Holy Week is far too rich for me to properly indwell it during its all-too-short seven days, so I thought I’d share some of my reflections with you, dear readers, to try to re-live and soak up the goodness of this blessed period of time. Let us “treasure up all these things and ponder them” in our hearts.
At the evening church service, my choir sings the gorgeous motet “Christus Factus Est,” taken from Philippians 2, commemorating Jesus’ humble descent from heaven to serve humanity, to the point of washing their filthy feet and washing their sins away by his death.
The foot-washing is one of my favorite Christian rituals because of its concrete physicality. We share a tender time of humbly serving each other and being served. There is an intimacy involved in touching someone’s feet, trying not to recoil at the smell of sweat, cleaning off the grime, gently drying with a towel. Parents wash children’s feet, friends wash friends’ feet, strangers wash strangers’ feet. Hugs and blessings are exchanged afterward.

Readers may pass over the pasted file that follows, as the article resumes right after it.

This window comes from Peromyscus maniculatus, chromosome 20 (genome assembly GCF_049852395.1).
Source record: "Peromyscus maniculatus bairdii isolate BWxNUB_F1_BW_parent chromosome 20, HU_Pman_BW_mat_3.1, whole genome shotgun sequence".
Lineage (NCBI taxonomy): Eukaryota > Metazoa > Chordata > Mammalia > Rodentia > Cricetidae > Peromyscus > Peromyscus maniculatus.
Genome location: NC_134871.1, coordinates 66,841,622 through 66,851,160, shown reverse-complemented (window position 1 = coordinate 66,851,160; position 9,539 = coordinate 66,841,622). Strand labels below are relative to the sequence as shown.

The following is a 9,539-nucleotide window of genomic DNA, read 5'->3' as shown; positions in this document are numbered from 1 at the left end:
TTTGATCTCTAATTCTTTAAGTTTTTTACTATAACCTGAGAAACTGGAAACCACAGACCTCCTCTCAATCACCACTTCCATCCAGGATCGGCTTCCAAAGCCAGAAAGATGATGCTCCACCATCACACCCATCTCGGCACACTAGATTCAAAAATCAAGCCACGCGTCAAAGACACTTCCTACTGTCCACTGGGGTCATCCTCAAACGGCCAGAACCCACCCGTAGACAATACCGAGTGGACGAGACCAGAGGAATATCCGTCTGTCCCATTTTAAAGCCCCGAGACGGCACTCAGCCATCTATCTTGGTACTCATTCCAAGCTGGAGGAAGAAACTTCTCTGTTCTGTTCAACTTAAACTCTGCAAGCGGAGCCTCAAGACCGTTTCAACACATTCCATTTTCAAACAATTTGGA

Sue washes my feet, explaining that she can’t kneel because of her bad knees. I lift my feet up higher so she doesn’t have to bend, and I appreciate her willingness to serve me even with her physical limitations. Next, I wash Pastor Carolyn’s feet–slowly, gently, trying to give the simple touch of my fingers as a gift, channeling blessings through my hands.
After we take communion, the acolytes strip the altar of all its finery–no embroidered vestments, no flowers, no candles. Pastor Beverly explains the multi-layered symbolism of this practice–we are commemorating that Jesus is led out to die, stripped of His clothing and His dignity, and His sheep scatter as their Shepherd is struck.
The altar is reduced from a festive banquet table to naked gray rock, reminding me of Narnia’s stone table. The sanctuary is stark and bare. There is no recessional hymn or postlude. We shuffle out in silence.